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Monday, September 18, 2017

Two Important Reasons to Try Dark Paper.... A First Look at Uart Dark

'Daisies'         4x6       pastel       ©Karen Margulis
 Keep those great questions coming! The next few days will be devoted to my tests on the new Uart Dark sanded paper. Your questions are helping me put the paper to the test!  Before we explore dark paper any further let's address the question of why would we want to work on dark paper in the first place!  There are many reasons artists like black or dark toned paper but my favorite reasons are VIBRANCY and CONTRAST.

My pastel palette on a black cloth. Look at how vibrant they look!

  •  VIBRANCY. Look at how bright and intense the pastels in the above photo appear on a black surface. This same level of vibrancy can be achieved on a black or dark surface. Pastels glow and come to life on a dark surface. Because the paper is black or dark....the lights and brights appear even lighter and brighter than they would on a lighter surface. (simultaneous contrast at work) 
  • TIP: When choosing a subject to paint on black choose something that will exploit the ability of the dark paper to make light and bright colors pop. Subjects such as flowers are wonderful candidates for black paper. 

New paper leads to new explorations! Uart Dark comes in
four grades: 400, 500, 600, 800
available at Dakota Art Pastels

  • CONTRAST: Black or dark paper can lead to stronger paintings. The dark tone provides the glue that holds everything together. It provides the much needed contrast with the middle and light values. If handled well the back paper can help unify shapes and prevent spottiness. I like to block in a painting with simple shapes of 2-4 values. These big areas of light and dark form the foundation for the detail and colors to follow. Working on a dark paper ensures that my darks are strong enough. (often we are afraid of pushing the darks too far and we end up with disjointed and weak paintings)
  • TIP: The Uart dark paper is dark but there are some pastels, notably the Terry Ludwig eggplant which is actually darker than the paper. I like to use these 'super darks' with restraint as accents. This makes the dark paper a perfect overall dark allowing my accents to pop!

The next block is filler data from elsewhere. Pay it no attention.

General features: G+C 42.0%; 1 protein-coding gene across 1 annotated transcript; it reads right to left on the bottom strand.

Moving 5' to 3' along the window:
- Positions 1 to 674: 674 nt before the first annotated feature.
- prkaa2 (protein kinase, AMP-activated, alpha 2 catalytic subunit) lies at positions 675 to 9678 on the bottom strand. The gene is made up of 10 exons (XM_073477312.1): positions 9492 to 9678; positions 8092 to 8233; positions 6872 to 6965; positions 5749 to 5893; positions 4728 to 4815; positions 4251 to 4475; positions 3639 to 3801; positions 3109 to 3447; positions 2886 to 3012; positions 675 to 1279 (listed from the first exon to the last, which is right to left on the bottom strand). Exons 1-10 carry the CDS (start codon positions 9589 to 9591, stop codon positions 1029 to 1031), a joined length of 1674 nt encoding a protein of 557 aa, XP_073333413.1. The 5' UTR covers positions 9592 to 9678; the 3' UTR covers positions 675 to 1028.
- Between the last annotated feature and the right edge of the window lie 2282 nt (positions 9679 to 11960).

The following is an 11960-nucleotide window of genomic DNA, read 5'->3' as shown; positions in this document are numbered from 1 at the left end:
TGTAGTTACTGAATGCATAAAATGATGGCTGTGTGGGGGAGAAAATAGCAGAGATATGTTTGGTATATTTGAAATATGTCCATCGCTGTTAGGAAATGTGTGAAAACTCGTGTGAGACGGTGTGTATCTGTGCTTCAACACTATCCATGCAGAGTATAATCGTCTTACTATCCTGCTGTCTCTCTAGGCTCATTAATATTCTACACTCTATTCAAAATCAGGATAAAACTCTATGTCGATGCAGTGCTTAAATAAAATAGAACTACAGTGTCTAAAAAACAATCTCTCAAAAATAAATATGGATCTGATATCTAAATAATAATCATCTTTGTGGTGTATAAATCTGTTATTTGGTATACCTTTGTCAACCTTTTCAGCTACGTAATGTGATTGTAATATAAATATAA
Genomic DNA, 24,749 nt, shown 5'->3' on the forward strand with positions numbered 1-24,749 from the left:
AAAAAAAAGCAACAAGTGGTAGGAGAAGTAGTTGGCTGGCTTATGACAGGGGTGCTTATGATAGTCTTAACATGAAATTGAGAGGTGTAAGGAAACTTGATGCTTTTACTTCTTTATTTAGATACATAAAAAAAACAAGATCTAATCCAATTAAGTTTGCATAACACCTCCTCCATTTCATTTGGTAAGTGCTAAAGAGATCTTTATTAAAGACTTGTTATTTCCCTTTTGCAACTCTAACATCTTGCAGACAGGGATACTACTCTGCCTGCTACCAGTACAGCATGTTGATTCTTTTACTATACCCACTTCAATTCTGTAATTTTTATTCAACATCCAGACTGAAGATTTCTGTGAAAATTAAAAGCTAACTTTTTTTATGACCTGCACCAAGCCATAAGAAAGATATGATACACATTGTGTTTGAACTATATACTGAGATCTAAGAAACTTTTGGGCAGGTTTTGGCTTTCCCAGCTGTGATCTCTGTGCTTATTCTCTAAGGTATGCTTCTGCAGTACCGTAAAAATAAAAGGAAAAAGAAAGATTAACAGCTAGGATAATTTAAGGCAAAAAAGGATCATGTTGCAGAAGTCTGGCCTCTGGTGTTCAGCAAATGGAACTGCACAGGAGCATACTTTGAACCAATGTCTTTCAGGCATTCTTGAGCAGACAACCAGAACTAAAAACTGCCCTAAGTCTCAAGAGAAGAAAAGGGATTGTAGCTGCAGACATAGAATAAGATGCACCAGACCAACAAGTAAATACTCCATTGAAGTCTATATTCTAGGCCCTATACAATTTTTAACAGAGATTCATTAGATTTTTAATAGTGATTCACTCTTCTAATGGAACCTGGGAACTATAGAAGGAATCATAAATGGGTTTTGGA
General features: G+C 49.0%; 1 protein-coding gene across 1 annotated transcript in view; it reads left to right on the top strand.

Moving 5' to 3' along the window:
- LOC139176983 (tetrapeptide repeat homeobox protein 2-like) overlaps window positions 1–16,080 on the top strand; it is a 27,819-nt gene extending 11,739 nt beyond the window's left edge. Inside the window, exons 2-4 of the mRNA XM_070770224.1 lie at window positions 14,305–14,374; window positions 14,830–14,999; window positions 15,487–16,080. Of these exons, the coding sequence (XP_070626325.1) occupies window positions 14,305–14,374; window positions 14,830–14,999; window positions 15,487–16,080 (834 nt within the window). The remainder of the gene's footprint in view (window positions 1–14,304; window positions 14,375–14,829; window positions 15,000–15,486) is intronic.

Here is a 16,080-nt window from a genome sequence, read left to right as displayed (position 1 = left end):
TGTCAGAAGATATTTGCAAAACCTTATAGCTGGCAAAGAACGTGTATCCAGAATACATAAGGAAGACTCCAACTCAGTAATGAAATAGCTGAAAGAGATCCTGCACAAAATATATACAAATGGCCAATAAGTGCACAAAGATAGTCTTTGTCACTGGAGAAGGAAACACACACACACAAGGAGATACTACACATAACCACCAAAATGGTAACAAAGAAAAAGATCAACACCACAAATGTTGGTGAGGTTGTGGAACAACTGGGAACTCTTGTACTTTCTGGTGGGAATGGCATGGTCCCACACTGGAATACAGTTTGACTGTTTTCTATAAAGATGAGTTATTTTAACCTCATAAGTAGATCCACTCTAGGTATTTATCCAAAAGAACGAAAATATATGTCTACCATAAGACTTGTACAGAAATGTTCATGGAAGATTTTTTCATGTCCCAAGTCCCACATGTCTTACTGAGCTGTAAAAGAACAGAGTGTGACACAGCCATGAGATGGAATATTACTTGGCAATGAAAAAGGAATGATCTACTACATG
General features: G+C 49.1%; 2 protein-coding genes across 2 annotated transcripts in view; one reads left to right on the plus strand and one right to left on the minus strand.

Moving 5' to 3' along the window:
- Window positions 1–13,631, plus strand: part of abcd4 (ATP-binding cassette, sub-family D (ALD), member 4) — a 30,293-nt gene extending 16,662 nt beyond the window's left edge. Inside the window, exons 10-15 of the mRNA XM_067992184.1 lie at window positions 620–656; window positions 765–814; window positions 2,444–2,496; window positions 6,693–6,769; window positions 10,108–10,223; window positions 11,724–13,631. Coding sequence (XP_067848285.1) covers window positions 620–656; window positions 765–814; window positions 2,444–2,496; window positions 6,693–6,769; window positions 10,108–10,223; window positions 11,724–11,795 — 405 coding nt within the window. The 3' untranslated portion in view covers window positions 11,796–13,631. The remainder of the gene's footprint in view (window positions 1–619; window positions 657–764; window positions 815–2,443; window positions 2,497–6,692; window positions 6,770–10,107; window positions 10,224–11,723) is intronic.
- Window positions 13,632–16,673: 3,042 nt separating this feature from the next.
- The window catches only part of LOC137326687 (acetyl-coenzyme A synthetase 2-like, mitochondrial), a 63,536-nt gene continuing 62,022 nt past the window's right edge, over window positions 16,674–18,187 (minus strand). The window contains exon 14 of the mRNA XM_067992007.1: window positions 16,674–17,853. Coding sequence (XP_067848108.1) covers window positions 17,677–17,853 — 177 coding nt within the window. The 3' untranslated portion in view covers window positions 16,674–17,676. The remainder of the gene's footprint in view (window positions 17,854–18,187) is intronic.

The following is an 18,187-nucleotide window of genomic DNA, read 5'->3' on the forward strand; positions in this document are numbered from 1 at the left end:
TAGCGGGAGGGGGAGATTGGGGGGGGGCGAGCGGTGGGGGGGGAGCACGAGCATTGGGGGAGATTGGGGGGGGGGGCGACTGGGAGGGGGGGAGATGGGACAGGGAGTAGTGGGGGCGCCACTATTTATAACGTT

The photos below show the progression of today's painting. I have repeated the same painting with the same pastels on each grade of Uart Dark. I will share the results in tomorrow's post.

Blocking in the darks and starting some mid value green

Adding the bright yellow centers and the darkest accents.
See how they pop on the black paper!

Adding the lights using a pale blues

Painting a simple background of greens allowing the paper tone to peek through

Adding some warmer lights on the petals and a few details.

Finished painting on Uart Dark 500
As an experiment I painted the same daisies using the same pastel palette on regular sand color Uart. Can you see a difference? Did the black paper change the look of the painting? 

Painting on regular Uart 500 sand color


Sandi Graham Pastels said...

Trying to keep pure spots of black showing in the painting takes a lot of planning and seems to make me less fluid and free while painting. How do you suggest I plan for that? Thank you, Karen.

Karen said...

Thanks for commenting! I find I have the best success with letting any underpainting or toned paper show is to work with a light touch. If I build my layers delicately I have a better chance of not covering all the good bits!